But please don't just listen to that good song and try to compete with it. If it's a small pow-wow and you just wanna make em dance then yeah go ahead go for it, but beware you might get busted. Seriously.

                It's just best to make your own, and even with that there are so many rights that need to be given first.
                Jude Fox
                Hidatsa/Mandan & Cree


                • #9
                  Jude Fox, well let’s just say you bring up some ‘very interesting’ points in your above posting.

                  If you are part of a new drum group (e.g. scout group) I would say it’s ill advised to compose your own songs. Stick to the classics you’ll do just fine. Just a word of warning you have to know when/where to sing it – you don’t want to sing a flag song as an intertribal. As for finding out if a song is ‘on the drum’ a general rule is if it’s on a commercial tape it’s normally fair game. As for seeking the right to sing a song from its composer(s) please explain to me how people today are still singing songs that are 100 years old? Their dead you’re alive, you can’t now can you? However, if your at a dance and a say Black Stone brings out a new song you have never heard before, I would ask questions about the song (what the words are, who composed it, is it ‘on the drum’ etc.).

                  The copyright comments above are really incorrect, if you’re interested in learning more you can go and read Title 17 US Code. If you pick let’s say a song off of one of Black Lodge’s commercial tapes and learn it and sing it correctly there is no copyright violation. However, if you are copying the entire tape for resale in order to make a profit then you can be held legally responsible. Now at a powwow, if you sing a family song with out permission all hell can break loose and it is possible that your drum might be taken and you’re asked to leave. I would suggest that you pay for your mistake, but as for them charging $500.00 legally they can not do that – it helps to know the law.


                  • #10
                    I think one item needs to be clarified a bit. I know down south the phrase "on the drum" is well known and understood. I do not think there is a northern equivalent to this phrase (it would be nice if one existed so everyone could simply ask "Is this song "on the drum?"). Songs up north are harder to "research" because of this.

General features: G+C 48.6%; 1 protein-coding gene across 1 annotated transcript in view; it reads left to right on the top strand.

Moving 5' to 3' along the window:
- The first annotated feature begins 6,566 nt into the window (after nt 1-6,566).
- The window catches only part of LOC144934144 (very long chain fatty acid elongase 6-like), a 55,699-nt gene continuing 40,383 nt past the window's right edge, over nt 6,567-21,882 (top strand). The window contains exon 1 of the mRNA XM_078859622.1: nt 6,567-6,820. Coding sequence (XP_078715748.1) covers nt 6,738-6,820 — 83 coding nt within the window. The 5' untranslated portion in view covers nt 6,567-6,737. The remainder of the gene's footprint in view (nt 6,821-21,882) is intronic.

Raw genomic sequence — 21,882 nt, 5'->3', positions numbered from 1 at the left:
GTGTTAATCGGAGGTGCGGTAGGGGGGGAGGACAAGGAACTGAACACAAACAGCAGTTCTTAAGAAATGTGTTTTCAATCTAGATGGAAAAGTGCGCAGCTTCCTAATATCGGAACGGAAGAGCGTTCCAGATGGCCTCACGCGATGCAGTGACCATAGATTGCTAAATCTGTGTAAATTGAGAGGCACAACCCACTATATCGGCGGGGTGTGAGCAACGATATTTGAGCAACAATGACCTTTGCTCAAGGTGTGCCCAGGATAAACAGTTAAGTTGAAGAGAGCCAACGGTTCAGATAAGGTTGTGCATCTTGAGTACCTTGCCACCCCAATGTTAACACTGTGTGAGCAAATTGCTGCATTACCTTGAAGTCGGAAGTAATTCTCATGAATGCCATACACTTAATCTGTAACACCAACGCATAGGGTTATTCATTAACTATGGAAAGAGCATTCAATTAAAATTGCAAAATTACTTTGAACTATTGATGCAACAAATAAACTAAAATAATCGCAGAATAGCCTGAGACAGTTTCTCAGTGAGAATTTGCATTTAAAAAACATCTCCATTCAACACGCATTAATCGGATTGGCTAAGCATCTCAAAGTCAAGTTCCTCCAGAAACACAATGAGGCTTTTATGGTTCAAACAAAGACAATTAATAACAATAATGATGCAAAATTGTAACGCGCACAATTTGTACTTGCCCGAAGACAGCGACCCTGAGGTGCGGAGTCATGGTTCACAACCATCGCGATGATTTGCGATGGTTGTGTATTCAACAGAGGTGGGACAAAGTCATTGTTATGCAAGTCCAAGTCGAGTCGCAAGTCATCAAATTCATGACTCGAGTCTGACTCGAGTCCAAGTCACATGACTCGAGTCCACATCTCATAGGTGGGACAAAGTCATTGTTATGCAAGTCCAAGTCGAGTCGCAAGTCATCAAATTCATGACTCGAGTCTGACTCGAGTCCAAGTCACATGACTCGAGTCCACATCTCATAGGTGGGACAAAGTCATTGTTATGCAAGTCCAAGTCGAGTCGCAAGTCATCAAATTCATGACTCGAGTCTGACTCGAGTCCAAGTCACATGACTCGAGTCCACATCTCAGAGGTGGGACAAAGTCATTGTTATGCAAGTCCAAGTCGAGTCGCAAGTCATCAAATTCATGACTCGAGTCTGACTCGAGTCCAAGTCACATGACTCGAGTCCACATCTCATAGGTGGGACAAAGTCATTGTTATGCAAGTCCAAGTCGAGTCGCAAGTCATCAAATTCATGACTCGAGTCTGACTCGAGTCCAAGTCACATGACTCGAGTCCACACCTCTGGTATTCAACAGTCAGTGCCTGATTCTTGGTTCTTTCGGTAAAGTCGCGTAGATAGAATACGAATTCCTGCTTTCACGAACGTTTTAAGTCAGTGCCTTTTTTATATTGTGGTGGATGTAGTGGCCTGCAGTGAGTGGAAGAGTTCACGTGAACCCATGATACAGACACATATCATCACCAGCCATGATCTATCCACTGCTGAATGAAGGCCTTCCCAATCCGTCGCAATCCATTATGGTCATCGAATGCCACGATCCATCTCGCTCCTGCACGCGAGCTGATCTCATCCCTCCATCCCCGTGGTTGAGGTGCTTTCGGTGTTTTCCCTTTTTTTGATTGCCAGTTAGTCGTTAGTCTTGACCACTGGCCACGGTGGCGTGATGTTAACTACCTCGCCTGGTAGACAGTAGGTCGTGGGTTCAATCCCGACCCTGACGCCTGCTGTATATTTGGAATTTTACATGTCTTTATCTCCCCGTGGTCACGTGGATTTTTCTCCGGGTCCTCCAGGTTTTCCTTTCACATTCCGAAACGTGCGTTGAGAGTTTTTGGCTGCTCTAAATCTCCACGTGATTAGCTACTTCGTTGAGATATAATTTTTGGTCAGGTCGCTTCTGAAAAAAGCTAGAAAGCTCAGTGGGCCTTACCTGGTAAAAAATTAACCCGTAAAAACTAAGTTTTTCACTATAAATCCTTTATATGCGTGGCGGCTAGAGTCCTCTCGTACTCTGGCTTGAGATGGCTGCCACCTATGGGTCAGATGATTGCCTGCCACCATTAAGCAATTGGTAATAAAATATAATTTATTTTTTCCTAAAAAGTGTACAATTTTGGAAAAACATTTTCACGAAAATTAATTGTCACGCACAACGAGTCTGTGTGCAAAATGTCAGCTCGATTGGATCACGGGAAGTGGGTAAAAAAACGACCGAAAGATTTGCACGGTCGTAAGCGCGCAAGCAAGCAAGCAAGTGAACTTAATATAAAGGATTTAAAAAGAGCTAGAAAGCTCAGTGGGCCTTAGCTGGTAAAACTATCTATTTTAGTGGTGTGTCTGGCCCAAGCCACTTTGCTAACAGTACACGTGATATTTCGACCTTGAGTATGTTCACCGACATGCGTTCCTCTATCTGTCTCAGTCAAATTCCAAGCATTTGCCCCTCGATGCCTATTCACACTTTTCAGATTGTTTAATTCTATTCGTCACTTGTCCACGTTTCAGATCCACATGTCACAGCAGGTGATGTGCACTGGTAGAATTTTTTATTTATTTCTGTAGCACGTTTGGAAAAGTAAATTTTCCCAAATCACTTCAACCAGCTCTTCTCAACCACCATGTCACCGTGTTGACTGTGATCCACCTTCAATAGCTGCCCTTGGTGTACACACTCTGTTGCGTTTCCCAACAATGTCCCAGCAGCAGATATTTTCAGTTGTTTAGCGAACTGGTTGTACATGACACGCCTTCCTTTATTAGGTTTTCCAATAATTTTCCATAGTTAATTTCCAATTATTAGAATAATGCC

I have heard of various stories about what can happen when a drum screws up royally. Jude may have been illustrating the practice in that neck of the woods. I have heard stories of drums being taken for a year, fines imposed, and the worst I heard of was a knife run through the head of the drum (Real stories or "legend," I don't know for certain, I've only heard about it).

                    I would hope that a mistake could be paid for and the person in error be educated in a positive way. Everyone makes mistakes.

                    (On the other hand, I know of a drum (mainly non-Indian) that often sings the AIM song as an intertribal. This drum has been asked repeatedly not to do this, but does what it wants regardless. What to do about this?)
                    Don't sweat the petty things and don't pet the sweaty things.


                    • #11
                      I got to says i like northern over suthern any day of thw weak. As for yall researching them there songs whys is to goosh picken hard to find anythin about them. I bben to one of those dances and it seems to me that theres a whole bunch of people around those drums with recorders and such whys that. I woundlnt call that research as yall have stated thats like reocrding something on the tv to watch later, yous dont no anyhting more then whats there signing. I sa this much if anyones trys to stick a knife in mys drum theys be sorry.